Investor expectations are increasingly out of sync with board composition in the ESG era, according to a report done for Jersey Finance, which represents Jersey Island-domiciled entities.
The report entitled Funds Governance in 2021: What it Means to Investors concluded that, ultimately, the answer is not much. A survey by IFI Global of 26 investors and their advisers found that 84 percent of respondents said that they thought governance is helpful but not that important. Only 8 percent of investors viewed governance as important. Respondents were based in North America, Europe, Asia Pacific and the Middle East.
“Perhaps the most interesting takeaway from this research is the challenge governance presents to fund boards and to asset managers: what can they do to make fund governance more relevant to more investors?” the report asked. “There is a danger, at least outside a crisis occurring at a fund, that what the board does on a routine basis passes many, if not most, investors by.”
It is the first such investor survey on fund governance done in five years, and, while there was a large amount of agreement between the limited partners and advisers surveyed, there was some differences from the previous survey. For example, back in 2016 most investors said they would decline to invest in a fund with weak governance. The latest survey shows that only 31 percent would decline to invest in companies that had a weak board – though those who wouldn’t often noted that they hadn’t come across a board so poor it affected their investment decision. One respondent said they had agitated for change on a fund’s board. And whereas most investors (more than 90 percent) wanted more direct communication with directors in 2016’s survey, only a minority felt that way this time around.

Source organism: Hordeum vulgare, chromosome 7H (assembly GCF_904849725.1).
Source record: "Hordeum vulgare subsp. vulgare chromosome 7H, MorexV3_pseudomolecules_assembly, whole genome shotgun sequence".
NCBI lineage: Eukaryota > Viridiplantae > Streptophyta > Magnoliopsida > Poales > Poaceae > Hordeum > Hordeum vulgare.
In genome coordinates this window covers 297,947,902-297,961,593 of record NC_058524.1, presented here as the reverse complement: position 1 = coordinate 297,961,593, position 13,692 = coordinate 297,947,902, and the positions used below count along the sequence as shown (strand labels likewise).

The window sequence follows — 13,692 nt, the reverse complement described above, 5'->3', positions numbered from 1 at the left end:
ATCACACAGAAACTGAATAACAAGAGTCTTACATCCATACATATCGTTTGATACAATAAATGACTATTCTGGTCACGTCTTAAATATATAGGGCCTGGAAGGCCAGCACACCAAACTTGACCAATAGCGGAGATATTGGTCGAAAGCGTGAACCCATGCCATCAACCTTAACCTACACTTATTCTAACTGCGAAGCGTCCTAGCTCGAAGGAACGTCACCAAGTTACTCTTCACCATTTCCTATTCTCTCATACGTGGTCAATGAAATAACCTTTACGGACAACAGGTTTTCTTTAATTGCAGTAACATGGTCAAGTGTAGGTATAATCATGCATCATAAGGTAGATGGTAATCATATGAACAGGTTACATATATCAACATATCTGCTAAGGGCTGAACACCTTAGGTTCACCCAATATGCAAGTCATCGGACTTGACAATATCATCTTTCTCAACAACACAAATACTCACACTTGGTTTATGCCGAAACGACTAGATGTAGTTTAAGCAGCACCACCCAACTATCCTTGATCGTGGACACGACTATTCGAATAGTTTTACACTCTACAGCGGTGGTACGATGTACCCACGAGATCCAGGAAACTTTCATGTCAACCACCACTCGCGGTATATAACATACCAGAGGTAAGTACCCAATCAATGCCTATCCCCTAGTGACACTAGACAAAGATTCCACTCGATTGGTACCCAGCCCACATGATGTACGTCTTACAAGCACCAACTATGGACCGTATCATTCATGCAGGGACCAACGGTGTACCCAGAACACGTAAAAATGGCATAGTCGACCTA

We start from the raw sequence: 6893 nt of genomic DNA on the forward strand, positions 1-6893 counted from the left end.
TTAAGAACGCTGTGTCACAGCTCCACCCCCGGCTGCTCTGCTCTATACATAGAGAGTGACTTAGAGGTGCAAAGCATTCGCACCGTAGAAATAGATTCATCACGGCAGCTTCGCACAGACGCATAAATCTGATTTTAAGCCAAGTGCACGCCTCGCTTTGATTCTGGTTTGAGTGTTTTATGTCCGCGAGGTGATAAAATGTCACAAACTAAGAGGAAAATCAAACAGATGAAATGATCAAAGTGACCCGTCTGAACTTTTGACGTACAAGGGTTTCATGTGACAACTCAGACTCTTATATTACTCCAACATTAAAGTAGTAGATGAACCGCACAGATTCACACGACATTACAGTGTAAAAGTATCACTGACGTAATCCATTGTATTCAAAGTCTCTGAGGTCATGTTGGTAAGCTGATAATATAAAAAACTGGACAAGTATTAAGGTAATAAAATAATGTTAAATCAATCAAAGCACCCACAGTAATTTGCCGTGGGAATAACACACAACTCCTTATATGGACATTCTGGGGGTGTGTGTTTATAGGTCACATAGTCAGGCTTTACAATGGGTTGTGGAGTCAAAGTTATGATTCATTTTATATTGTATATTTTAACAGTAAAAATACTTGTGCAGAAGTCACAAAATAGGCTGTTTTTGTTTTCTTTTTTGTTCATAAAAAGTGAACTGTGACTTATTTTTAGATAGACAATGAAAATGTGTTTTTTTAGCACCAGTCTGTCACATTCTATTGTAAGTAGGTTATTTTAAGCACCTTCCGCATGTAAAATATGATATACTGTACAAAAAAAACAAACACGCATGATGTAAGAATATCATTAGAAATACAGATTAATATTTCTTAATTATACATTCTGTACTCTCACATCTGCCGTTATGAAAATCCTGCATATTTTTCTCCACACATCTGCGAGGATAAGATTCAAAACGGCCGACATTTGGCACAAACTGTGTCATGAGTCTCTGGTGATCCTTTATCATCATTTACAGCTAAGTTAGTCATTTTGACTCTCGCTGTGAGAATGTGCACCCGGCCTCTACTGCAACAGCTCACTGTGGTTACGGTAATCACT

That is likely because LPs have gotten what they want in terms of direct communication in the last five years. “Most large investors have their managers exactly where they want them these days,” the report concluded. “They do not believe that they need to worry about fund boards.”
Other findings include respondents most value directors’ experience and independence. Gender diversity ranked lower than those two qualities in the most recent survey. Respondents (85 percent) also uniformly favored term limits for directors. They also wanted more transparency in the election and selection of directors and fund board compensation (also 85 percent).
“In a period where we have seen unprecedented change, fund governance continues to evolve at a relatively slow pace,” said Elliot Refson, head of funds at Jersey Finance, which commissioned the survey. “The findings of this new study provide valuable insight into the thinking of investors, who we know, based on this and previous research, are driving change in the alternative space.”
Surprisingly, only a slim majority (54 percent) of respondents said that they believe ESG considerations will have an impact on fund governance.
When it came to experience, respondents said that they wanted directors to have management experience in specific industries. What they say they see too much of on boards are accountants, lawyers and service providers, according to the report.
But even though respondents value fund board experience and independence as important, such qualities were of little or no importance to making investment decisions for 54 percent of respondents.